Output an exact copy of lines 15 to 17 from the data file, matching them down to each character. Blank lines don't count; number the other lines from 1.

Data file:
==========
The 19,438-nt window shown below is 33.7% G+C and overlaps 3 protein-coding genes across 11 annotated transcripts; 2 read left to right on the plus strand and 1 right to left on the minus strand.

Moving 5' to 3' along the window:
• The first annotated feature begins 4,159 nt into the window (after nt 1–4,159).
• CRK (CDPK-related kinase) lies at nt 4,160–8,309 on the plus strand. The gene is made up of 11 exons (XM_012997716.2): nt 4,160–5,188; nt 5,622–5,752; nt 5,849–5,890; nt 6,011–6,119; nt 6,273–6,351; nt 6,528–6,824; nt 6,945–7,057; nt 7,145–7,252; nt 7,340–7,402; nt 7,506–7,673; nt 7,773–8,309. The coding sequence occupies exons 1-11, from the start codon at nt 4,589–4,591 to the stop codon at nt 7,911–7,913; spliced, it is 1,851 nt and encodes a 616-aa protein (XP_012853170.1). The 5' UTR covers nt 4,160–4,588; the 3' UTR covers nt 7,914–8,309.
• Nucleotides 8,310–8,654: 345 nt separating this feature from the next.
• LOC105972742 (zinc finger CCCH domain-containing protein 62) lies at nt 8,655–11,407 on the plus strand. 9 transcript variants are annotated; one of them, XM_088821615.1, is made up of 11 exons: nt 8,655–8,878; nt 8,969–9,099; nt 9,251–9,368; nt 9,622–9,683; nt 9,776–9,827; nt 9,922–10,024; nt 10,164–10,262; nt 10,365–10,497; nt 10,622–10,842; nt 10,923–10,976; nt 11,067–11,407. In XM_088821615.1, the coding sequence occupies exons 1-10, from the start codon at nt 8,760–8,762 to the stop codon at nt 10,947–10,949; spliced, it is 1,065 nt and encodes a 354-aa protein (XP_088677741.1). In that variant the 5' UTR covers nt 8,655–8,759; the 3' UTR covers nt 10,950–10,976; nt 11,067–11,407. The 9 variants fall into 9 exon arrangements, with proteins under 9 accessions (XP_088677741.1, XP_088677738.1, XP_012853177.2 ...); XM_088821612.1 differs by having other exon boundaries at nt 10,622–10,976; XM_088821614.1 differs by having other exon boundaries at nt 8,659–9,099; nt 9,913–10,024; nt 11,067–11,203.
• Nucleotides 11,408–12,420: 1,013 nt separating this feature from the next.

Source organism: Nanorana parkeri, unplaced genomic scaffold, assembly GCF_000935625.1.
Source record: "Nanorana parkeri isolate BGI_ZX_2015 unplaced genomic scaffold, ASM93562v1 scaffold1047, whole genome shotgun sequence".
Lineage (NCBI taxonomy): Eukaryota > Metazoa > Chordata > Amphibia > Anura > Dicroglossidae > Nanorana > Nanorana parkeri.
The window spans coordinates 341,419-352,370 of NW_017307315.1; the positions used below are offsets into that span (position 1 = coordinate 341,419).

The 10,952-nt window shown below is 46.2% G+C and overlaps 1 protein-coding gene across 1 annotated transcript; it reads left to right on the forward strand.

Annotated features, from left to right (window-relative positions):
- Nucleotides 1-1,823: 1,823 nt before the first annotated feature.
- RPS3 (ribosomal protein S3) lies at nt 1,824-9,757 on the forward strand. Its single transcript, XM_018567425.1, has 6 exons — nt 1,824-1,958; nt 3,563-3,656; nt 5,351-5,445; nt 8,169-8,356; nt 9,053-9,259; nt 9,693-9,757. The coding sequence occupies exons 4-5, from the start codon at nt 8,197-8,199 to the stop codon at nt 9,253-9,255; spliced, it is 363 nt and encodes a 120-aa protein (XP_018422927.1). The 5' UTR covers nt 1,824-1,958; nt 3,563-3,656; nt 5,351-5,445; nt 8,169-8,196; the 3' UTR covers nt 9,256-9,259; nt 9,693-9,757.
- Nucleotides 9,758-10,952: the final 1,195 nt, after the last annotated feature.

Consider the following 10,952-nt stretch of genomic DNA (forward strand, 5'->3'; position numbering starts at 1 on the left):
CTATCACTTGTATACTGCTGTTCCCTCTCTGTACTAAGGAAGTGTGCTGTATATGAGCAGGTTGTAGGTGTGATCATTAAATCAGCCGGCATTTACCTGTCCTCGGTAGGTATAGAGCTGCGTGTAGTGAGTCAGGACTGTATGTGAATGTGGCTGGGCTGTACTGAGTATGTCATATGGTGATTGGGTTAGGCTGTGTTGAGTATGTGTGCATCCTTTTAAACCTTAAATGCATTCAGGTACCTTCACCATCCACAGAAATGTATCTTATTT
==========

- RPS3 (ribosomal protein S3) lies at nt 1,824-9,757 on the forward strand. Its single transcript, XM_018567425.1, has 6 exons — nt 1,824-1,958; nt 3,563-3,656; nt 5,351-5,445; nt 8,169-8,356; nt 9,053-9,259; nt 9,693-9,757. The coding sequence occupies exons 4-5, from the start codon at nt 8,197-8,199 to the stop codon at nt 9,253-9,255; spliced, it is 363 nt and encodes a 120-aa protein (XP_018422927.1). The 5' UTR covers nt 1,824-1,958; nt 3,563-3,656; nt 5,351-5,445; nt 8,169-8,196; the 3' UTR covers nt 9,256-9,259; nt 9,693-9,757.
- Nucleotides 9,758-10,952: the final 1,195 nt, after the last annotated feature.

Consider the following 10,952-nt stretch of genomic DNA (forward strand, 5'->3'; position numbering starts at 1 on the left):